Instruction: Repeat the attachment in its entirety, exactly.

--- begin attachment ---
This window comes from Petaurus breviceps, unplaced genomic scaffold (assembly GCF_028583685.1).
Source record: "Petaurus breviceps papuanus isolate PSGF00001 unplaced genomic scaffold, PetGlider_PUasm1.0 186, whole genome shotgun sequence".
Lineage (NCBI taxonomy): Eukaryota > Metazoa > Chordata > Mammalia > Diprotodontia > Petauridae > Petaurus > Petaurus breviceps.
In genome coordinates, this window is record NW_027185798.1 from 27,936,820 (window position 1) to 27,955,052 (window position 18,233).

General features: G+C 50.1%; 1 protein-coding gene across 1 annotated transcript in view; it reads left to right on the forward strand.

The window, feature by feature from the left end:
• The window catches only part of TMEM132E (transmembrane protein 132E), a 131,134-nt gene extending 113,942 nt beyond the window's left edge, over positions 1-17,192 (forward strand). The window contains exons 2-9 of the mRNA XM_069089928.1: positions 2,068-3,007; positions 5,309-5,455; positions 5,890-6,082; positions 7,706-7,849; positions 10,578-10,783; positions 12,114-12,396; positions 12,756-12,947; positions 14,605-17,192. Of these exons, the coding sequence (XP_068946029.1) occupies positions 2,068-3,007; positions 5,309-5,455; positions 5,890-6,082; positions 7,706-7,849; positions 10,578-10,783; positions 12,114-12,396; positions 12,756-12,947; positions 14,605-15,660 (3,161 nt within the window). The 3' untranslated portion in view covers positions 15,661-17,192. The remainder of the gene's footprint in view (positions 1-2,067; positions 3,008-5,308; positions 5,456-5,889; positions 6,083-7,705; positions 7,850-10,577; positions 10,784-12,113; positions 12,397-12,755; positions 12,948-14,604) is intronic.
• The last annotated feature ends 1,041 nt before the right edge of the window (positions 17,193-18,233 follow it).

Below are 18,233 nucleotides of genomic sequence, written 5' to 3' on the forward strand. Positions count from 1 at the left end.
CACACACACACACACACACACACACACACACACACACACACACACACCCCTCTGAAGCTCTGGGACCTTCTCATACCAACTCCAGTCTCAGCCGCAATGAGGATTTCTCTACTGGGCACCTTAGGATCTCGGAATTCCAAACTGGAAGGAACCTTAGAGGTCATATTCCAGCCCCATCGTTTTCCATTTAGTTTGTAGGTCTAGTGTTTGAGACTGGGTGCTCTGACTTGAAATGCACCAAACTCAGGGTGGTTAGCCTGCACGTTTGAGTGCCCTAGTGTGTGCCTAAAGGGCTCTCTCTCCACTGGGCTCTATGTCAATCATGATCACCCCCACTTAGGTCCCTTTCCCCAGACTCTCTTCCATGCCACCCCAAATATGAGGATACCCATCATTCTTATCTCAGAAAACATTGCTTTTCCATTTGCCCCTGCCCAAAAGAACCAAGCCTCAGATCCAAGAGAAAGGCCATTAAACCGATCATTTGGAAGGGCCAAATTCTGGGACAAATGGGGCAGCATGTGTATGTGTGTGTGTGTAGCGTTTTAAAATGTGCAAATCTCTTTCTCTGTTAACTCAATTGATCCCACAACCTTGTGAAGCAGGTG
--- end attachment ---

This window comes from Petaurus breviceps, unplaced genomic scaffold (assembly GCF_028583685.1).
Source record: "Petaurus breviceps papuanus isolate PSGF00001 unplaced genomic scaffold, PetGlider_PUasm1.0 186, whole genome shotgun sequence".
Lineage (NCBI taxonomy): Eukaryota > Metazoa > Chordata > Mammalia > Diprotodontia > Petauridae > Petaurus > Petaurus breviceps.
In genome coordinates, this window is record NW_027185798.1 from 27,936,820 (window position 1) to 27,955,052 (window position 18,233).

General features: G+C 50.1%; 1 protein-coding gene across 1 annotated transcript in view; it reads left to right on the forward strand.

The window, feature by feature from the left end:
• The window catches only part of TMEM132E (transmembrane protein 132E), a 131,134-nt gene extending 113,942 nt beyond the window's left edge, over positions 1-17,192 (forward strand). The window contains exons 2-9 of the mRNA XM_069089928.1: positions 2,068-3,007; positions 5,309-5,455; positions 5,890-6,082; positions 7,706-7,849; positions 10,578-10,783; positions 12,114-12,396; positions 12,756-12,947; positions 14,605-17,192. Of these exons, the coding sequence (XP_068946029.1) occupies positions 2,068-3,007; positions 5,309-5,455; positions 5,890-6,082; positions 7,706-7,849; positions 10,578-10,783; positions 12,114-12,396; positions 12,756-12,947; positions 14,605-15,660 (3,161 nt within the window). The 3' untranslated portion in view covers positions 15,661-17,192. The remainder of the gene's footprint in view (positions 1-2,067; positions 3,008-5,308; positions 5,456-5,889; positions 6,083-7,705; positions 7,850-10,577; positions 10,784-12,113; positions 12,397-12,755; positions 12,948-14,604) is intronic.
• The last annotated feature ends 1,041 nt before the right edge of the window (positions 17,193-18,233 follow it).

Below are 18,233 nucleotides of genomic sequence, written 5' to 3' on the forward strand. Positions count from 1 at the left end.
CACACACACACACACACACACACACACACACACACACACACACACACCCCTCTGAAGCTCTGGGACCTTCTCATACCAACTCCAGTCTCAGCCGCAATGAGGATTTCTCTACTGGGCACCTTAGGATCTCGGAATTCCAAACTGGAAGGAACCTTAGAGGTCATATTCCAGCCCCATCGTTTTCCATTTAGTTTGTAGGTCTAGTGTTTGAGACTGGGTGCTCTGACTTGAAATGCACCAAACTCAGGGTGGTTAGCCTGCACGTTTGAGTGCCCTAGTGTGTGCCTAAAGGGCTCTCTCTCCACTGGGCTCTATGTCAATCATGATCACCCCCACTTAGGTCCCTTTCCCCAGACTCTCTTCCATGCCACCCCAAATATGAGGATACCCATCATTCTTATCTCAGAAAACATTGCTTTTCCATTTGCCCCTGCCCAAAAGAACCAAGCCTCAGATCCAAGAGAAAGGCCATTAAACCGATCATTTGGAAGGGCCAAATTCTGGGACAAATGGGGCAGCATGTGTATGTGTGTGTGTGTAGCGTTTTAAAATGTGCAAATCTCTTTCTCTGTTAACTCAATTGATCCCACAACCTTGTGAAGCAGGTG